“Images (moon, sea, snow) recur, and five different poems are titled ‘The Graves,’ but the unity is mainly a matter of sensibility and tone: a lyric sensibility almost painfully alive to beauty, stretched tight by an intellect that simply will not relax—the tone of some of Laura Riding’s poems of the twenties, or of Jorie Graham’s of the eighties, or of the Rhoda sections in Woolf’s The Waves (which provides Klink’s epigraph).”—Ploughshares

“Klink’s new work expresses what Dickinson calls the ‘formal feeling’ that ensues ‘after great pain.’ Like Dickinson, whose most powerful poems seem to occur virtually postmortem, Klink articulates a Keatsian ‘posthumous existence.’ […] One element enlivening Klink’s work is a growing mastery of her art itself.”—Boston Review

“Through a collection of poems quiet in tone but unflinching in conviction, Klink explores the complex relationship between the body and solitude. The energy and drive behind each poem is clear, the result of copious thought and time spent with the world. Specifically, Klink brings into the light a new vision […]: one that declines to engage with the last decade or so of media norms, one in which solitude and its perceived isolation are not weaknesses, but rather opportunities for enhanced human connection, self-engagement, and experience.”—Colorado Review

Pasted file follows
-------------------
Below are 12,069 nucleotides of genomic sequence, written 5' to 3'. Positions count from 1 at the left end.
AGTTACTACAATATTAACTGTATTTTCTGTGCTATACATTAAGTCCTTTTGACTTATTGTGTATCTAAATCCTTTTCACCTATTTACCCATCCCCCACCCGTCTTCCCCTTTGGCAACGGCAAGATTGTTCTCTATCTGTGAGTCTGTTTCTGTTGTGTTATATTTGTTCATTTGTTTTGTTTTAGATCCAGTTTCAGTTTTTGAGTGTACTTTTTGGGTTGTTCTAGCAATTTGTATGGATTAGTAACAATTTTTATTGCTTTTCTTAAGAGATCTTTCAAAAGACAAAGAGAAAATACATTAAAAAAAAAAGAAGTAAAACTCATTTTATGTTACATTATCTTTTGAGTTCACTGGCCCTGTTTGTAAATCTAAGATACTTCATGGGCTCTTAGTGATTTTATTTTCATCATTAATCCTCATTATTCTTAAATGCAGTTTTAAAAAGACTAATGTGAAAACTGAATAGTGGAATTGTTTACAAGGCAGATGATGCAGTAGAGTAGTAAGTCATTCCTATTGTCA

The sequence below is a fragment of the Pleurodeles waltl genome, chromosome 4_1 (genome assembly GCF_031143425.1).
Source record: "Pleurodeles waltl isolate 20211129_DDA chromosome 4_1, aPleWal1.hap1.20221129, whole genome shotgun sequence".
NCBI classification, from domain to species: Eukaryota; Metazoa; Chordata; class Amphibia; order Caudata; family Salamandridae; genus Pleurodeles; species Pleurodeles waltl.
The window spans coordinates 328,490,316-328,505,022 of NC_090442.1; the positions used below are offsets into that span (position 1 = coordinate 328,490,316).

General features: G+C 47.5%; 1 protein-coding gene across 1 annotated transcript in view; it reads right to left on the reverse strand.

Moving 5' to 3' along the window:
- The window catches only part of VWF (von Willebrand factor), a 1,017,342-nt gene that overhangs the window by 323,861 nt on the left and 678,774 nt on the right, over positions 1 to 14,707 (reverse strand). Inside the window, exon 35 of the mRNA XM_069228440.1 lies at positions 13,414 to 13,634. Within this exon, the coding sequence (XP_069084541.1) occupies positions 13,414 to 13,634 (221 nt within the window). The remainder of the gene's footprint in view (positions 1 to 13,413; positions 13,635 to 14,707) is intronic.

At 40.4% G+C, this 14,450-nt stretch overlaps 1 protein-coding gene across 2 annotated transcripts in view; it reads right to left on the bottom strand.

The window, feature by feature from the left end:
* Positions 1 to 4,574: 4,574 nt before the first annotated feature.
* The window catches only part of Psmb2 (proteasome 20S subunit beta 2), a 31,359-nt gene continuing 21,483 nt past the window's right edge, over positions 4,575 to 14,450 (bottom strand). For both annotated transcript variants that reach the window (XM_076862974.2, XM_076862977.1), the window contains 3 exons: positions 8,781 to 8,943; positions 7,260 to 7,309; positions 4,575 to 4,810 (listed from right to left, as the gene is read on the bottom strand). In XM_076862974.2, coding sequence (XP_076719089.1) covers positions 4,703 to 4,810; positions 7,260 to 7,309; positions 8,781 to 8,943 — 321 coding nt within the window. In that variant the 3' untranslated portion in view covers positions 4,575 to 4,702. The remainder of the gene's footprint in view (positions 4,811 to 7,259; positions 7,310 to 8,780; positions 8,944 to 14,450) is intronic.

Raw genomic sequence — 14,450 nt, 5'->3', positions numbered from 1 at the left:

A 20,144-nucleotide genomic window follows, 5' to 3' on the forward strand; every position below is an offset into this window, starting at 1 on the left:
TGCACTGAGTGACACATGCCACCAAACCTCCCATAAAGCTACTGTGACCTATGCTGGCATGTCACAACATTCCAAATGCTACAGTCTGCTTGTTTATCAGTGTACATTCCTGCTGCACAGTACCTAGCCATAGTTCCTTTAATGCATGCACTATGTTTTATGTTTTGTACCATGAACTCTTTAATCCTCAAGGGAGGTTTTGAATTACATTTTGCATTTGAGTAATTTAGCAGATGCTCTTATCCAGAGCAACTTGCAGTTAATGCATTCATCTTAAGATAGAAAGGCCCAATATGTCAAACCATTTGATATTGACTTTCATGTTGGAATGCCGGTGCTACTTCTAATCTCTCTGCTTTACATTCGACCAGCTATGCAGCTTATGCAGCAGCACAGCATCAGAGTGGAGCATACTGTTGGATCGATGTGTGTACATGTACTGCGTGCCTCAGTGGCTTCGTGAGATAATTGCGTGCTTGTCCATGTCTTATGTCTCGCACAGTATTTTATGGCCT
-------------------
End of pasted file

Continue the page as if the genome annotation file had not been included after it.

“As remarkable as the writing is in ‘Noctilucent,’ there are many other poems equal in power. Two six-page works, ‘Stillways’ and the title piece, are tour de force expressions in which the divide between the consolations granted by interiority on one hand and the desire to transcend the self on the other is set in relief.”—Georgia Review

“This is the genius of Excerpts from a Secret Prophecy; Klink hands her readers fragments, fraying thread, scraps of wool, but when we lift our eyes, we are holding a tapestry.”—The Rumpus

“Like her previous work, Excerpts is exacting and intense, and her lyrical mastery is honed with knifelike precision…The poems have an edgy haunting power. It is almost as if there is a ferocity volume that Klink can turn up and turn down throughout the book—her level of control is immense…Her commentary on the planet isn’t driven by politics. It seems to be driven by emotion, and the depth of reaction is compelling to the core.”—Phantom Books

“I have come to Klink’s work since Raptus to find what it is that can be said about the life of loss: what it expresses, what it wants from us, how it might be rendered something like presence, and what if anything can be uttered wholly from within it…I go to Klink’s poems…to be returned to my capacity for sensitivity.”—The Rumpus

“Yet with many turns toward the social in contemporary poetry—both in distribution and subject—it may be déclassé to hone in on a personal solitude. Perhaps this is one of the reasons Joanna Klink remains less popular than her some of her peers. The world—a world of war, disease, and oil spills—is filtered through the self. And the self—in the tragic loneliness of this excellent book—is what one is left with.”—Kenyon Review